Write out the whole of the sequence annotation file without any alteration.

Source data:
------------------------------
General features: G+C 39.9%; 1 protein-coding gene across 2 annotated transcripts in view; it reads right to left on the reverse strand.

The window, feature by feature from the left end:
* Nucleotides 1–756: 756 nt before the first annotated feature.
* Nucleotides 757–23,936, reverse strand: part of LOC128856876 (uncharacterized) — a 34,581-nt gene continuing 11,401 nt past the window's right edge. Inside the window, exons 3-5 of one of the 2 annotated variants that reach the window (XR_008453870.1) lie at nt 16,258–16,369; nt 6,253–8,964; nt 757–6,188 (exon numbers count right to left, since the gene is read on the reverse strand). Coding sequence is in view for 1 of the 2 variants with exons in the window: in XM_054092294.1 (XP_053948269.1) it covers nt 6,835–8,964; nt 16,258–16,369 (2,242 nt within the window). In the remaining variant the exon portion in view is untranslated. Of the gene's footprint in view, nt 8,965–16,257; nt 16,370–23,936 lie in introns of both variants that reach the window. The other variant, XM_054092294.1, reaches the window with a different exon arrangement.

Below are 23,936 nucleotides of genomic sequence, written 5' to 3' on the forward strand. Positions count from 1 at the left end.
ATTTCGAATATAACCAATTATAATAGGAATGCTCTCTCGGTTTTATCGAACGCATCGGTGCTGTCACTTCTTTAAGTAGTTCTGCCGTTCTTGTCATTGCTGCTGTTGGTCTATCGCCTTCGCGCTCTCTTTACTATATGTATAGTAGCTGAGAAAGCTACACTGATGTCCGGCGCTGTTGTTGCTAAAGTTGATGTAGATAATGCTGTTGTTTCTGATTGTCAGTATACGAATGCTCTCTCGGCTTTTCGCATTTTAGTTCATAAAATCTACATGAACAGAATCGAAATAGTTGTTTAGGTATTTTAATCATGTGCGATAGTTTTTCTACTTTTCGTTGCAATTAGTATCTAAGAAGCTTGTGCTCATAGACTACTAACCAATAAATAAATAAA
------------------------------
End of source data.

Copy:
General features: G+C 39.9%; 1 protein-coding gene across 2 annotated transcripts in view; it reads right to left on the reverse strand.

The window, feature by feature from the left end:
* Nucleotides 1–756: 756 nt before the first annotated feature.
* Nucleotides 757–23,936, reverse strand: part of LOC128856876 (uncharacterized) — a 34,581-nt gene continuing 11,401 nt past the window's right edge. Inside the window, exons 3-5 of one of the 2 annotated variants that reach the window (XR_008453870.1) lie at nt 16,258–16,369; nt 6,253–8,964; nt 757–6,188 (exon numbers count right to left, since the gene is read on the reverse strand). Coding sequence is in view for 1 of the 2 variants with exons in the window: in XM_054092294.1 (XP_053948269.1) it covers nt 6,835–8,964; nt 16,258–16,369 (2,242 nt within the window). In the remaining variant the exon portion in view is untranslated. Of the gene's footprint in view, nt 8,965–16,257; nt 16,370–23,936 lie in introns of both variants that reach the window. The other variant, XM_054092294.1, reaches the window with a different exon arrangement.

Below are 23,936 nucleotides of genomic sequence, written 5' to 3' on the forward strand. Positions count from 1 at the left end.
ATTTCGAATATAACCAATTATAATAGGAATGCTCTCTCGGTTTTATCGAACGCATCGGTGCTGTCACTTCTTTAAGTAGTTCTGCCGTTCTTGTCATTGCTGCTGTTGGTCTATCGCCTTCGCGCTCTCTTTACTATATGTATAGTAGCTGAGAAAGCTACACTGATGTCCGGCGCTGTTGTTGCTAAAGTTGATGTAGATAATGCTGTTGTTTCTGATTGTCAGTATACGAATGCTCTCTCGGCTTTTCGCATTTTAGTTCATAAAATCTACATGAACAGAATCGAAATAGTTGTTTAGGTATTTTAATCATGTGCGATAGTTTTTCTACTTTTCGTTGCAATTAGTATCTAAGAAGCTTGTGCTCATAGACTACTAACCAATAAATAAATAAA